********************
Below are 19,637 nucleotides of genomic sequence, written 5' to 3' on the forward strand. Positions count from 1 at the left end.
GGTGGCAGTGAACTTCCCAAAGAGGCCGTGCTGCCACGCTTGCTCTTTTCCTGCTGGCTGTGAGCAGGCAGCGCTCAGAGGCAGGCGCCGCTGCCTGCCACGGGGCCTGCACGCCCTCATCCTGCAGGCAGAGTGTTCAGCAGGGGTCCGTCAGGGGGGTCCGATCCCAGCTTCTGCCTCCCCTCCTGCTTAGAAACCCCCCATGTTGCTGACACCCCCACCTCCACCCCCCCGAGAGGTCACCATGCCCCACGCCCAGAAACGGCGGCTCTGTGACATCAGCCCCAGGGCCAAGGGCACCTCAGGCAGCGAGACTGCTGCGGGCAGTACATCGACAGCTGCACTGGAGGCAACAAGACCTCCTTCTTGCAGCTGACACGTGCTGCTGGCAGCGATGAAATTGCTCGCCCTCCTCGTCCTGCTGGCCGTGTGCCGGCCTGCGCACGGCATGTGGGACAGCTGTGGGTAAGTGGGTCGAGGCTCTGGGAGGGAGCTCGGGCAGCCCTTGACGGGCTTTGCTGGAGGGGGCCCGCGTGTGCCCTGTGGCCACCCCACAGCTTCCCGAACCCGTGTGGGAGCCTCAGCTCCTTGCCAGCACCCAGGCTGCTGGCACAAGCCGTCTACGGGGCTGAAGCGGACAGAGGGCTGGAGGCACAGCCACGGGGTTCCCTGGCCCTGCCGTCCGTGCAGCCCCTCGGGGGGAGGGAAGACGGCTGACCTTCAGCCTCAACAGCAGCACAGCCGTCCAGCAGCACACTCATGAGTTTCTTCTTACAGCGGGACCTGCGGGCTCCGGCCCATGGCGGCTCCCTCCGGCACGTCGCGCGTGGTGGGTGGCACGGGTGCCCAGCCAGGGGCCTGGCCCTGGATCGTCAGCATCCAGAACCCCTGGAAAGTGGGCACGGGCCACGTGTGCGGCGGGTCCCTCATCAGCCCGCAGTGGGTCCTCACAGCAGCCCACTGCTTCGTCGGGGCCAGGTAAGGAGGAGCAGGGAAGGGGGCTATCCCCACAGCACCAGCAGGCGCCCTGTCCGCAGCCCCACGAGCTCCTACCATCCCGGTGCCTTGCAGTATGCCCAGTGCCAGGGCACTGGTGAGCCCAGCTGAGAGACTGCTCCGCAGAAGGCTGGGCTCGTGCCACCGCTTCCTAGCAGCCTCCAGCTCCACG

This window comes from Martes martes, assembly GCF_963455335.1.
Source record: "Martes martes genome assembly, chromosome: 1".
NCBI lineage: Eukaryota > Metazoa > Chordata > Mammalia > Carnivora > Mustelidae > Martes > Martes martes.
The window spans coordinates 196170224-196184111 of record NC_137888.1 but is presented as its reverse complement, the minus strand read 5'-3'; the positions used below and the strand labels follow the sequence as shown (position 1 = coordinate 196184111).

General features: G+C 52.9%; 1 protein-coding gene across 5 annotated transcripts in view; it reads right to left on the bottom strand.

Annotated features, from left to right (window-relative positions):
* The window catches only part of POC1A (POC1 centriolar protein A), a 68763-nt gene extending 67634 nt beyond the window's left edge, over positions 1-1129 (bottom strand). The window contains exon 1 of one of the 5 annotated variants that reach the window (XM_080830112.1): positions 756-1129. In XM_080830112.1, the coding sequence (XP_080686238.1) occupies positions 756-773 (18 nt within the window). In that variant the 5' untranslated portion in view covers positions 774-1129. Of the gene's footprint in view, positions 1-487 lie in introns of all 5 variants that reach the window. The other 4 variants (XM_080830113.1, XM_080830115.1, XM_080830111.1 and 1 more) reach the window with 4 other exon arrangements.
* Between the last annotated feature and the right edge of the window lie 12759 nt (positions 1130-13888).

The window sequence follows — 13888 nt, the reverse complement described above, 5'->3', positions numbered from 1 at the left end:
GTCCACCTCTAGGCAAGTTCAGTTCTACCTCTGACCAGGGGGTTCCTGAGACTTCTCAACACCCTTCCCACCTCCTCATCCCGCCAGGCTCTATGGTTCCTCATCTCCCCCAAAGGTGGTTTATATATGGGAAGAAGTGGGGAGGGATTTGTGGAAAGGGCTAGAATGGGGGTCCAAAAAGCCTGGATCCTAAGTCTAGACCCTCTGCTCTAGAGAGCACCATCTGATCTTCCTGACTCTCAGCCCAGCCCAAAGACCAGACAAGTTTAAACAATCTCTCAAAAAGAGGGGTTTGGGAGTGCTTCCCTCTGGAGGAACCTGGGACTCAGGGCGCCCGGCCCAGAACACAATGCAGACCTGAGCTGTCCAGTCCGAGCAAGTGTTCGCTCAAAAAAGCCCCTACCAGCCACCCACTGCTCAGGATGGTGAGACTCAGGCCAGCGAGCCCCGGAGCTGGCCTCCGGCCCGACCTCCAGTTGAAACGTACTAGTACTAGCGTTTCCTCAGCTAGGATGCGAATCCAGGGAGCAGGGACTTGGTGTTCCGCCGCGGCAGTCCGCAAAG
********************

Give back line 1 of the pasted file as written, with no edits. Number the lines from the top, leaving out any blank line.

Below are 19,637 nucleotides of genomic sequence, written 5' to 3' on the forward strand. Positions count from 1 at the left end.